Notes and Editorial Reviews
Symphony No. 6,
Gerard Schwarz, cond; Royal Liverpool PO
ARTEK 46 (78:36)
Gerard Schwarz’s Mahler cycle, recorded in 2005 but appearing on silver disc just now, continues with this solid reading of the Sixth Symphony. While for me it misses the deeply felt angst of the Bernstein-Vienna Philharmonic version (DG 427697, on two CDs), it certainly would not discredit anyone’s collection. In many ways it resembles Bernard Haitink’s first Concertgebouw version, which I
always rather liked until Bernstein pinned me to the wall.
One feature of this recording that scores points over both Haitink and Bernstein is the transparent, almost 3D orchestral detail achieved by engineer David Pigott, and in this very difficult work I commend him highly. One of my complaints with so many modern classical recordings, particularly orchestral, is the tendency towards ambient goop that distorts details. Schwarz and Pigott have outdone themselves in making every string pizzicato, bell, piccolo, and muted horn passage sound with extraordinary clarity. Perhaps I wouldn’t be so particular about this aspect had this been a symphony of Haydn or Beethoven (though they, too, deserve proper balance), but I’ve always considered Berlioz and Mahler to be special cases, which is one reason I have (and appreciate) very few monophonic recordings of either composers’ work. In addition to the instrumental clarity, Pigott also uses the wide range that digital recording makes available to present a “terraced” sound in which one can discern quite clearly the many fine gradations that Schwarz achieves—not only pianos and mezzo-fortes and fortissimos, but also pianissimos, sforzatos, and every shade in between.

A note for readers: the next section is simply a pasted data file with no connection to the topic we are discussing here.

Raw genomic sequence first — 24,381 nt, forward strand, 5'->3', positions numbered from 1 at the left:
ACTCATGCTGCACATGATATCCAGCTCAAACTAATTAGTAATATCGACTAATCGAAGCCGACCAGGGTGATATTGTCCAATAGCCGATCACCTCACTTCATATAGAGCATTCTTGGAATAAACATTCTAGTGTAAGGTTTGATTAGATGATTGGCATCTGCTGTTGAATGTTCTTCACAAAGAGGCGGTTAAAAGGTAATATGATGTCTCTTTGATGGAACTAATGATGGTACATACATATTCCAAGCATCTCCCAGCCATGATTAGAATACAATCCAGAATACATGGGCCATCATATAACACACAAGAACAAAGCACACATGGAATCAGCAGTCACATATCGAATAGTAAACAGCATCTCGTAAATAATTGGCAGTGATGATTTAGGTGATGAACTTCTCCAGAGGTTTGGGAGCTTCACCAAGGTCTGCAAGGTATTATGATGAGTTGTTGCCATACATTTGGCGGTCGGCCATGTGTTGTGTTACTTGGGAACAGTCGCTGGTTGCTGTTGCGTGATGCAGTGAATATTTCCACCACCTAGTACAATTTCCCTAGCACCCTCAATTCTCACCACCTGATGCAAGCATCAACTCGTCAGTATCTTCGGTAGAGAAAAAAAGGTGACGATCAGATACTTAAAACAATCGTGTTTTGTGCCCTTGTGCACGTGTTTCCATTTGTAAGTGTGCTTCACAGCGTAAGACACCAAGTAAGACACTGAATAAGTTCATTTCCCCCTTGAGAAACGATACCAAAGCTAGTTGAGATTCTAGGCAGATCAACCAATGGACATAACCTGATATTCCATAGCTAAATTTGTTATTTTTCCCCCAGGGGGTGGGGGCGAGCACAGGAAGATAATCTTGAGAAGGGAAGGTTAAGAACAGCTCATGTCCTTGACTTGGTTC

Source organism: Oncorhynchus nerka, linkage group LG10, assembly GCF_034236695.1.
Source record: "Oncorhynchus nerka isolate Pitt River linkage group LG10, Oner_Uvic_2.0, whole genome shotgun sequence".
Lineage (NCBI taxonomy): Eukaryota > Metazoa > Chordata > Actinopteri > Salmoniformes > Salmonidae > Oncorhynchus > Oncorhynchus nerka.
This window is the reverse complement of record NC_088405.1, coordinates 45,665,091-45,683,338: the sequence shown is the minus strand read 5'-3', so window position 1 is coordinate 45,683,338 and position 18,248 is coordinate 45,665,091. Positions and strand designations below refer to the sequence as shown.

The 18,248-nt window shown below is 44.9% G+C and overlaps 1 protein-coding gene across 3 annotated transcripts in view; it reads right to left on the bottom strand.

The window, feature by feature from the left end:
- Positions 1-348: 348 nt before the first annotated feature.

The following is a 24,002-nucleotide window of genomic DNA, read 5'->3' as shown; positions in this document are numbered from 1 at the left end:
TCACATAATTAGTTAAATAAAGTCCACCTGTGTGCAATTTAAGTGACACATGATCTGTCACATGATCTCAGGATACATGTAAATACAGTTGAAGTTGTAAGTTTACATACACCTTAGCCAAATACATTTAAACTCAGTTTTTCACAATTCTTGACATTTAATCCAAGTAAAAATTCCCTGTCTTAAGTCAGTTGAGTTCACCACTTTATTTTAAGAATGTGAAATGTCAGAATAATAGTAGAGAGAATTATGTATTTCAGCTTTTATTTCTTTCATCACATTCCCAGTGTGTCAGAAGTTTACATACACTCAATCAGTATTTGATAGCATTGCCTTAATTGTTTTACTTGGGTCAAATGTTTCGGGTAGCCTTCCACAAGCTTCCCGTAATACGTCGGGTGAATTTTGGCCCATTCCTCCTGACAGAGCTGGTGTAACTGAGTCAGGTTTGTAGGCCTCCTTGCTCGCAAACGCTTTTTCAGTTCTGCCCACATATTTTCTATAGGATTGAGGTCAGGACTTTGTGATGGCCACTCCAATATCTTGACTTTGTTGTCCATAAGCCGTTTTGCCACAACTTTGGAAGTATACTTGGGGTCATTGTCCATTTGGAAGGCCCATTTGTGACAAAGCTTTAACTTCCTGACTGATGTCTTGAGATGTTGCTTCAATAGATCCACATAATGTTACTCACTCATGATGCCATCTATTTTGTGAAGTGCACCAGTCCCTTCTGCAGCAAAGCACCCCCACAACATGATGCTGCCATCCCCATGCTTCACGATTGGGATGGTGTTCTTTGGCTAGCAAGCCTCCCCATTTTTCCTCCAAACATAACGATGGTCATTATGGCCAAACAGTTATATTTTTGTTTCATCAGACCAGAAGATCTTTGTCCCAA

For a good comparison of Bernstein’s reading to Schwarz’s, listen to the last few minutes of the first movement. With Schwarz, everything is in place, conducted at steady tempos that almost border on metronomic, the varied sections of the orchestra diverging and coalescing towards a splendid climax. Then listen to Bernstein: a flatter perspective, not as discrete an orchestral texture, and a tempo that works its way from somewhat slow and trudging to a martial pounding that almost seems to want to burst your speakers. The orchestral sound is much rawer, but so is the feeling: the flutes and trumpets almost sound hysterical, at the end of their emotional rope. A tightening of tempo is suddenly relaxed for a few seconds before the last eight bars come crashing down around you.
Schwarz and annotator Barbara Heninger are at odds on the order of the middle movements. Heninger says that though the second score edition and Mahler’s own performances placed the Andante before the Scherzo, “he is said to have wished his original order restored in later years. It is in this order, Scherzo followed by Andante, that the symphony is generally presented, as it is in today’s concert.” She then discusses Scherzo before Andante, but Schwarz follows the opposite route. Personally, I like this sequence better, if for no other reason than that the Scherzo resembles the first movement too closely to follow it immediately. Schwarz’s reading of the Andante suspends time: one is not aware of a forward momentum so much as a floating of slow notes in space. I’m not sure I like the effect, but it
different and consistent with Mahler’s own description of it as an ascent into the calm, pastoral atmosphere of the hills.
The third movement (Scherzo here) is the most disappointing, completely lacking the grotesque feeling that both Haitink and Bernstein achieved, though it is beautifully played. The opening of the last movement also misses the ecstasy of yearning for something better that is later countermanded by the mounting tension, but again one hears orchestral details not always evident in others’ recordings. The hammer blows are stunningly engineered, and the closing minutes of the Symphony are as powerful as anyone’s.
A good reading, then; a little quirky at times but showing an independent mind filtering the score and finding a few different things in it. I still wouldn’t consider it a first choice. Bernstein-Vienna and Haitink’s readings of the score strike me as more valid, but it’s certainly worth a listen.
FANFARE: Lynn René Bayley
Works on This Recording
Symphony no 6 in A minor "Tragic" by Gustav Mahler
Royal Liverpool Philharmonic Orchestra
Written: 1904/1906; Austria
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